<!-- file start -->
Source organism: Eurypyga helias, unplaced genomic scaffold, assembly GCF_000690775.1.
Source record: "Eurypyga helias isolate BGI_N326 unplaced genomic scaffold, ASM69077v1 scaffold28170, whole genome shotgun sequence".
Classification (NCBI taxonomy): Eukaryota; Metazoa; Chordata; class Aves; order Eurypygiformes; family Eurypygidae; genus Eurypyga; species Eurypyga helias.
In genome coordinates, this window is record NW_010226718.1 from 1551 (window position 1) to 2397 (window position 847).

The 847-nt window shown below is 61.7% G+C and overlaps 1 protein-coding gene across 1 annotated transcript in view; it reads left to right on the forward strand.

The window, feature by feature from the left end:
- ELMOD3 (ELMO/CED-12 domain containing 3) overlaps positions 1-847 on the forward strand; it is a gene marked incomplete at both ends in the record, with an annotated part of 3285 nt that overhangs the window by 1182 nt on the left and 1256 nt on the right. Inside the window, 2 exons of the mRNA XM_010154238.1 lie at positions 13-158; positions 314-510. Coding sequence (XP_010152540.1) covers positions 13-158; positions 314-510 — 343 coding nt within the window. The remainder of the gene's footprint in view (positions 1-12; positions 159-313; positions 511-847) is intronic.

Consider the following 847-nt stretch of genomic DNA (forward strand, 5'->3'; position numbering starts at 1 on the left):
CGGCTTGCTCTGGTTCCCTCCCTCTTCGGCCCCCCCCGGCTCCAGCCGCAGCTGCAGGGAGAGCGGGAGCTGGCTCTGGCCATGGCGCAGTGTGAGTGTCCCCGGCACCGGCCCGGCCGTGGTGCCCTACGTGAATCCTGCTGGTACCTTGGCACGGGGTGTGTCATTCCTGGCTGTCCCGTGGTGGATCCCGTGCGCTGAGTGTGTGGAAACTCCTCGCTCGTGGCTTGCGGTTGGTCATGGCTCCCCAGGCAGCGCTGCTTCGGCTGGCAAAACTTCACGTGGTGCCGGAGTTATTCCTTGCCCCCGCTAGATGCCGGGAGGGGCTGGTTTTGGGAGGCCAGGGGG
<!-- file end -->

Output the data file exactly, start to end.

Source organism: Eurypyga helias, unplaced genomic scaffold, assembly GCF_000690775.1.
Source record: "Eurypyga helias isolate BGI_N326 unplaced genomic scaffold, ASM69077v1 scaffold28170, whole genome shotgun sequence".
Classification (NCBI taxonomy): Eukaryota; Metazoa; Chordata; class Aves; order Eurypygiformes; family Eurypygidae; genus Eurypyga; species Eurypyga helias.
In genome coordinates, this window is record NW_010226718.1 from 1551 (window position 1) to 2397 (window position 847).

The 847-nt window shown below is 61.7% G+C and overlaps 1 protein-coding gene across 1 annotated transcript in view; it reads left to right on the forward strand.

The window, feature by feature from the left end:
- ELMOD3 (ELMO/CED-12 domain containing 3) overlaps positions 1-847 on the forward strand; it is a gene marked incomplete at both ends in the record, with an annotated part of 3285 nt that overhangs the window by 1182 nt on the left and 1256 nt on the right. Inside the window, 2 exons of the mRNA XM_010154238.1 lie at positions 13-158; positions 314-510. Coding sequence (XP_010152540.1) covers positions 13-158; positions 314-510 — 343 coding nt within the window. The remainder of the gene's footprint in view (positions 1-12; positions 159-313; positions 511-847) is intronic.

Consider the following 847-nt stretch of genomic DNA (forward strand, 5'->3'; position numbering starts at 1 on the left):
CGGCTTGCTCTGGTTCCCTCCCTCTTCGGCCCCCCCCGGCTCCAGCCGCAGCTGCAGGGAGAGCGGGAGCTGGCTCTGGCCATGGCGCAGTGTGAGTGTCCCCGGCACCGGCCCGGCCGTGGTGCCCTACGTGAATCCTGCTGGTACCTTGGCACGGGGTGTGTCATTCCTGGCTGTCCCGTGGTGGATCCCGTGCGCTGAGTGTGTGGAAACTCCTCGCTCGTGGCTTGCGGTTGGTCATGGCTCCCCAGGCAGCGCTGCTTCGGCTGGCAAAACTTCACGTGGTGCCGGAGTTATTCCTTGCCCCCGCTAGATGCCGGGAGGGGCTGGTTTTGGGAGGCCAGGGGG